Now we’ve just dodged the school lunch program bullet again, as P. has been moved from the program he attended in infancy to the school L. has gone to since we snatched him from the maw of the Evil Empire.  (OK, maybe it wasn’t that bad, but it seemed that bad to us.)  P.’s old program wasn’t bad — in fact, it was quite good.  We were happy with the care he received there.  It just wasn’t the right permanent fit for him, in terms of what our whole family would need — driving back and forth across town, for one thing, was getting pretty old; and the preschool program there didn’t fit with our philosophies about early education in the same way that the current place does.  So we’ve moved him, a decision we’re happy with, and even more so as I know that we moved him just in time to avoid the Dreaded Invitation To Sign Up For Hot Lunch.

A look at the website for the old place tells the tale: they have a “Healthy Habits” program, as well as a statement on the site that subtly discourages the packing of a lunch from home by putting several parameters around it, including a time limit on from-home breakfasts for early arrival kids (they’ll be served a “healthy habits” breakfast/snack later!).  Parents are assured that “lunch will be VERY nutritious” and will “include all food groups as well as milk.”  Snacks, also, are touted as “nutritious” and include such favorites as graham crackers, Saltines, and Nilla Wafers — which, in my book, are not so much “nutritious” as “empty calories not worth fighting about,” even if you DO pair them with some kind of fruit.  Which is fine, I suppose — but don’t tell me the wolf in sheep’s clothing is really a sheep.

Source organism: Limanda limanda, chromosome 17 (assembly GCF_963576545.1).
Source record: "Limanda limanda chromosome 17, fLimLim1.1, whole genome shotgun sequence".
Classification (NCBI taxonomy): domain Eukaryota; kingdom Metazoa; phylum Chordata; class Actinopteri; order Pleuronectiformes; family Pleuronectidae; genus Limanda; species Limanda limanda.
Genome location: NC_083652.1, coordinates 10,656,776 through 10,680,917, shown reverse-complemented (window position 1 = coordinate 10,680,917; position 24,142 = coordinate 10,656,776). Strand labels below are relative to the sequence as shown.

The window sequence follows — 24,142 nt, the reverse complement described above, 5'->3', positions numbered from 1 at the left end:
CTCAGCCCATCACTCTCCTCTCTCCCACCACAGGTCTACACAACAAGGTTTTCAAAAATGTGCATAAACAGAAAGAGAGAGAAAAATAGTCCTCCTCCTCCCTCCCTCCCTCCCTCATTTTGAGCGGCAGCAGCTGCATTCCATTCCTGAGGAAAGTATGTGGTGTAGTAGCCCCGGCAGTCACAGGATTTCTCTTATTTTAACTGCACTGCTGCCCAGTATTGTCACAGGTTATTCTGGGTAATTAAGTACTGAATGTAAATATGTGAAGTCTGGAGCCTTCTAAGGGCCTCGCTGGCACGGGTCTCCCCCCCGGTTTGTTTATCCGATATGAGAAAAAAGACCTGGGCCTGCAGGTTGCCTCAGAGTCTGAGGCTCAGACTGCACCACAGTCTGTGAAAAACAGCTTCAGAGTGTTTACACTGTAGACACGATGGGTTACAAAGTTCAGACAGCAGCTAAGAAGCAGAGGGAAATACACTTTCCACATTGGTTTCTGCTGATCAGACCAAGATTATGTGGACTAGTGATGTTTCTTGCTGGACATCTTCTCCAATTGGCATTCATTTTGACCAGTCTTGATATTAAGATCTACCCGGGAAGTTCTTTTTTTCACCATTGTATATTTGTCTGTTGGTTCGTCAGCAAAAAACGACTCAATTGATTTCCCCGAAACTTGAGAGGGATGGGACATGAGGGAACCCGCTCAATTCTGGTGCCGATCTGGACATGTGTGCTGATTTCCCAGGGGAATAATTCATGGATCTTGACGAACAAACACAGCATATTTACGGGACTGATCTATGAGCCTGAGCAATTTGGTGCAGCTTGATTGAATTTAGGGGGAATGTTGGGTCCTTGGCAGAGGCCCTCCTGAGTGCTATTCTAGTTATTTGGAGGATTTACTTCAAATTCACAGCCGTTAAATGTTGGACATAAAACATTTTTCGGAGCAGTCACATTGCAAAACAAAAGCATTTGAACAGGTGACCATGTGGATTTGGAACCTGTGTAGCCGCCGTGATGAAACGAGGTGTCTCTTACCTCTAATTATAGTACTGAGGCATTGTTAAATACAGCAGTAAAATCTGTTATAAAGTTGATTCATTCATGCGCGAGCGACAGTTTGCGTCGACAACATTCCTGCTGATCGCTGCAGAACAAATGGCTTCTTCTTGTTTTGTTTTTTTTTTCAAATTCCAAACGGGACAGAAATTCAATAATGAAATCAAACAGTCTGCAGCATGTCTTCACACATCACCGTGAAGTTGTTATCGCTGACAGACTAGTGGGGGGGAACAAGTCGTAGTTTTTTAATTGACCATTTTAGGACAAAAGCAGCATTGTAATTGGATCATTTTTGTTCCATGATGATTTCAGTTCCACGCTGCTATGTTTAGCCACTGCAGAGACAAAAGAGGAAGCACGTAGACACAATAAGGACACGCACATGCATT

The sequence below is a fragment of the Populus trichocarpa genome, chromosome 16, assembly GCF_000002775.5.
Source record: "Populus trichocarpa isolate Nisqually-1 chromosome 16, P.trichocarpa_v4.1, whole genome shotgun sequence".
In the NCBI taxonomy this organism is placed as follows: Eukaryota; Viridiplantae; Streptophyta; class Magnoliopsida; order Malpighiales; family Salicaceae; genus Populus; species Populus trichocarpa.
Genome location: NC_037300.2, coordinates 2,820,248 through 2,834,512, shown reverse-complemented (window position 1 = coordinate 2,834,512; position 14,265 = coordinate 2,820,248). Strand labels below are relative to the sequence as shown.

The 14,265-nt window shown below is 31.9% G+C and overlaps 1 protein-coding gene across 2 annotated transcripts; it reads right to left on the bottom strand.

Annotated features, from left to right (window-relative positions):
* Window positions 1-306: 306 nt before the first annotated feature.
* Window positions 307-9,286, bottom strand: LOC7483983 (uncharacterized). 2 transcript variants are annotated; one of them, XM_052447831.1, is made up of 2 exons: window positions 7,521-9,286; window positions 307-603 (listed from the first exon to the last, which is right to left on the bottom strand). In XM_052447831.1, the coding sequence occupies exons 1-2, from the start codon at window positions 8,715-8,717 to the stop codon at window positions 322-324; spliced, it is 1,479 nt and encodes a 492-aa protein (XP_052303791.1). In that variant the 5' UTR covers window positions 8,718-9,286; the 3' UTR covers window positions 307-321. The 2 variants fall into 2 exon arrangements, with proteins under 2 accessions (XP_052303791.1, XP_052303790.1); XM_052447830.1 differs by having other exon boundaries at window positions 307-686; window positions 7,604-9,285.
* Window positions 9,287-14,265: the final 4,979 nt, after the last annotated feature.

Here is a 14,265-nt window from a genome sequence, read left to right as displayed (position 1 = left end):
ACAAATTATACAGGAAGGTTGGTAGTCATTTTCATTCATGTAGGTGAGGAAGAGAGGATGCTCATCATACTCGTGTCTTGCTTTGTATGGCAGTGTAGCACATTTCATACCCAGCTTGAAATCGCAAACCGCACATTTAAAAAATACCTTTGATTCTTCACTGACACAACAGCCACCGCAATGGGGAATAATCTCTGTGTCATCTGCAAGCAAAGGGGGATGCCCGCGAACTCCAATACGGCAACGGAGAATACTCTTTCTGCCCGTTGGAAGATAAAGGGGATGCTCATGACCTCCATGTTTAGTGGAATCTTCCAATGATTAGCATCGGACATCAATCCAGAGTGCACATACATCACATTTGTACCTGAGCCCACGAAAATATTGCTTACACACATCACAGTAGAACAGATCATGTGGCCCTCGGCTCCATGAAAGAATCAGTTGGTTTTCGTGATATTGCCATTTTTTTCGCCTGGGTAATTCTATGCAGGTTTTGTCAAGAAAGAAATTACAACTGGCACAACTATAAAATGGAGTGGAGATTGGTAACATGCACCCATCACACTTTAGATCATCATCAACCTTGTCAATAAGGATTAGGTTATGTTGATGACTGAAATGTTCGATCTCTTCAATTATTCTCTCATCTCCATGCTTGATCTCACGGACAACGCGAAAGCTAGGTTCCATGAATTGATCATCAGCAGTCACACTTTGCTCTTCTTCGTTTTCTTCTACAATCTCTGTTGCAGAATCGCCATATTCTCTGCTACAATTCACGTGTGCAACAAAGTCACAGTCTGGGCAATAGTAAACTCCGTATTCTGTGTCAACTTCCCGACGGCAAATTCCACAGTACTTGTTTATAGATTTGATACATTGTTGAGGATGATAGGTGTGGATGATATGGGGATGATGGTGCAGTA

So I looked at the lunch menu, intrigued about this “Healthy Habits” business, and lo and behold!  The same school lunch madness we’ve come to know and love in this country.  First of all, there’s a statement on the menu that parents have the option on ANY GIVEN DAY, as often as they would like, to substitute Chicken Nuggets as their child’s entree.  And for what might they be substituting the nuggets?  Hot dogs, grilled cheese, spaghetti with meatballs, and pizza.  Those are the only other lunch entrees.  Each one is served with — wait for it — French Fries.  Every day.  Oh, except on Pizza days; I guess somehow pizza is perceived as being more of a “junk food” than the others?  Closer inspection proves that the french fries are supposed to be the “vegetable” — after all, the site SAYS that they’re eating from all food groups! — and the only other veggie in sight is the carrot stick that is served with the pizza.  Oh, yeah, and every day there’s a nondescript “fruit.”